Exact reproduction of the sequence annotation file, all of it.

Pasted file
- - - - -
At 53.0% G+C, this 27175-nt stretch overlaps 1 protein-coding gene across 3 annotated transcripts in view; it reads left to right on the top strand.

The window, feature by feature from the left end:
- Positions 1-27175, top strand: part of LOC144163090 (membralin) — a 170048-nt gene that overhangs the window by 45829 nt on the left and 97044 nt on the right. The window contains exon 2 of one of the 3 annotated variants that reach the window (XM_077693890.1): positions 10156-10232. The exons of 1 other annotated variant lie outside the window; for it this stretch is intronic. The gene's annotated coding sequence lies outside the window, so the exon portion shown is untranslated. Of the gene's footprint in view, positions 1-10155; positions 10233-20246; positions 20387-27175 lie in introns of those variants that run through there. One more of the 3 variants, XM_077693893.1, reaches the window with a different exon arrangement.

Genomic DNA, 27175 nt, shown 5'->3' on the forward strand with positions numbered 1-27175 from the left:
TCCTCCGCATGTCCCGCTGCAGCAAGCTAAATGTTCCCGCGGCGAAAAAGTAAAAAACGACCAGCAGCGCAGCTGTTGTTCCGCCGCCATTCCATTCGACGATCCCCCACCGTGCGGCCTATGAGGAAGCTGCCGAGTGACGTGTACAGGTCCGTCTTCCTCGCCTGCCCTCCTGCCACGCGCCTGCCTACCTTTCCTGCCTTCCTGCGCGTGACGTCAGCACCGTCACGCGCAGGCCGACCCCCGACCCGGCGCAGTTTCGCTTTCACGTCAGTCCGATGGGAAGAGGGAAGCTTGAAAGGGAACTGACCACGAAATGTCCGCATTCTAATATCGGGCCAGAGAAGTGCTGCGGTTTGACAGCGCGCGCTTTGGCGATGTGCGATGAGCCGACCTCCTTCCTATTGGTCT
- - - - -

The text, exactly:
At 53.0% G+C, this 27175-nt stretch overlaps 1 protein-coding gene across 3 annotated transcripts in view; it reads left to right on the top strand.

The window, feature by feature from the left end:
- Positions 1-27175, top strand: part of LOC144163090 (membralin) — a 170048-nt gene that overhangs the window by 45829 nt on the left and 97044 nt on the right. The window contains exon 2 of one of the 3 annotated variants that reach the window (XM_077693890.1): positions 10156-10232. The exons of 1 other annotated variant lie outside the window; for it this stretch is intronic. The gene's annotated coding sequence lies outside the window, so the exon portion shown is untranslated. Of the gene's footprint in view, positions 1-10155; positions 10233-20246; positions 20387-27175 lie in introns of those variants that run through there. One more of the 3 variants, XM_077693893.1, reaches the window with a different exon arrangement.

Genomic DNA, 27175 nt, shown 5'->3' on the forward strand with positions numbered 1-27175 from the left:
TCCTCCGCATGTCCCGCTGCAGCAAGCTAAATGTTCCCGCGGCGAAAAAGTAAAAAACGACCAGCAGCGCAGCTGTTGTTCCGCCGCCATTCCATTCGACGATCCCCCACCGTGCGGCCTATGAGGAAGCTGCCGAGTGACGTGTACAGGTCCGTCTTCCTCGCCTGCCCTCCTGCCACGCGCCTGCCTACCTTTCCTGCCTTCCTGCGCGTGACGTCAGCACCGTCACGCGCAGGCCGACCCCCGACCCGGCGCAGTTTCGCTTTCACGTCAGTCCGATGGGAAGAGGGAAGCTTGAAAGGGAACTGACCACGAAATGTCCGCATTCTAATATCGGGCCAGAGAAGTGCTGCGGTTTGACAGCGCGCGCTTTGGCGATGTGCGATGAGCCGACCTCCTTCCTATTGGTCT